On the one hand, you need to describe your vision – but on the other, you need to outline the reasonable steps that you need to take to get there. Sometimes it’s easy to get carried away by the grand vision, but make sure your plan is always grounded in reality and based on facts and evidence wherever possible.
It’s also vital to make sure you never lose sight of your first target market. For example, you may plan to launch a regional offices of a successful national recruitment agency who provide nurses, doctors and dentists. If your starting point is the centre of the top 10 cities in the UK, you’d be wrong. But if your starting point was the 10 largest teaching hospitals, then you’d be right as they have the highest churn of qualified nurses, doctors and dentist. So your first target customer front of mind first and figure out were they are, before you steam in too fast.
Not meeting compliance and regulation requirements
Whilst not having the right paperwork may not permanently dent your startup aspirations, they will delay them. For your chosen industry, make sure you have a clear understanding of certification and regulatory and compliance requirements. By the time you receive funding, all these requirements should be satisfied and hopefully you’ll be all systems go!
Not communicating why you’re the best person for the job
Wherever possible think about the key capabilities, knowledge and assets needed to make your business a resounding success. These should be things the business can’t do without, and which also differentiate you from the competition. Then think through what you bring to the table and cross-reference against this list. Hopefully most will be covered – and if so, shout it from the rooftops!
In cases where the business you aspire to launch is radically different from your current day-job or current skill-set, it’s time to hustle – get to know your chosen industry well, get to know its participants, experiment with lean business models and product prototypes. Start making a name for yourself and collecting experiences, so that in time you can demonstrate that you are the right person to launch your business. Here at Accentis, we work with entrepreneurs that have do things radically different from their industry, but they’ve demonstrated to us why they’re the right person for their business and more important why they’d be the best to disrupt their market.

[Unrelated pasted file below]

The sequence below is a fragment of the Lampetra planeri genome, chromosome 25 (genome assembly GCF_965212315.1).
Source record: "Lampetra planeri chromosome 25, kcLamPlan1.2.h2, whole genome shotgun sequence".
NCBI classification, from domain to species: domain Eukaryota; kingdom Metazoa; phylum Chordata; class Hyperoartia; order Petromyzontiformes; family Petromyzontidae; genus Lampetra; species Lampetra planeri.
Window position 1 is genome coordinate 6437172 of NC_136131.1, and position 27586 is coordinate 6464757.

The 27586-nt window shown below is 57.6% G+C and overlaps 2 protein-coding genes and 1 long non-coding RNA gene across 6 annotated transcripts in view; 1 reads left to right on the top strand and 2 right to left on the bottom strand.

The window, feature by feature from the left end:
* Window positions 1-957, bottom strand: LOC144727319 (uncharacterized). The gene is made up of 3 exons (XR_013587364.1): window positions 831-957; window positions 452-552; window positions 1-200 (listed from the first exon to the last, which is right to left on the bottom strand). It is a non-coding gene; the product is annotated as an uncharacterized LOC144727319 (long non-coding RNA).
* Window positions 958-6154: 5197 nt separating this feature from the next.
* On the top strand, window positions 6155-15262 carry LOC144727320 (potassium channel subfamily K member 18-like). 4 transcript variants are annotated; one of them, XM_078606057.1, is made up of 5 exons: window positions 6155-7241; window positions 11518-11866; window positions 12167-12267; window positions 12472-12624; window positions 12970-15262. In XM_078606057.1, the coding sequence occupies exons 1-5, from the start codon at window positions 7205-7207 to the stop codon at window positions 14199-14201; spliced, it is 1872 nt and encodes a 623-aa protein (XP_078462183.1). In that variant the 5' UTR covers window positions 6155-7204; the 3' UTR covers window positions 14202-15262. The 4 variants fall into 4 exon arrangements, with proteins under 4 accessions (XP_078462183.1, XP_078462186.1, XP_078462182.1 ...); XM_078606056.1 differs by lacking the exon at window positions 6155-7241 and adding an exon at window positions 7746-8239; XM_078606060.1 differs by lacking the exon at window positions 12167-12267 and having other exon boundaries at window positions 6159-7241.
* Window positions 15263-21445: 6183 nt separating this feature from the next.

Skipping over numbers
Numbers, financial models and spreadsheets can all seem daunting, but they’re our forte
They’re just a way for you to communicate your startup story, we do this, we do that and this is what our financial returns look like. After all, this is what business is all about, having fun making your chosen numbers.
During planning you should look at splitting apart some or all of your numbers so that you and your audience can tell the story of your journey, what you provide and how it benefits them. For instance, when I look at a startup’s marketing expense line through the size of the figure and how it rises and falls over time, I may be able to tell – for instance – that the startup is jump-starting itself with a big launch and then tailoring down to a more steady mix of social and traditional marketing. I may be to deduce that during its launch event, it’ll be inviting all the people on its mailing list who have registered interest and that it expects higher customer conversions – as evidenced by a spike in sales compared to other months. And so the story builds…
Not thinking long-term
The most important thing to us is that entrepreneurs are able to build a sustainable business, one that can last the test of time and isn’t a flash in the pan. From this perspective, make sure the end point in your business plan represents a state of sustainability and is based on sensible assumptions. The business should be able to fund itself and hopefully produce financial returns and cash-flow profiles aligned with your aims. Unfortunately a business that needs to crowdfund itself in 6 months or else run out of cash may not exist in half a year’s time. Don’t end your business plan with a cliff-hanger!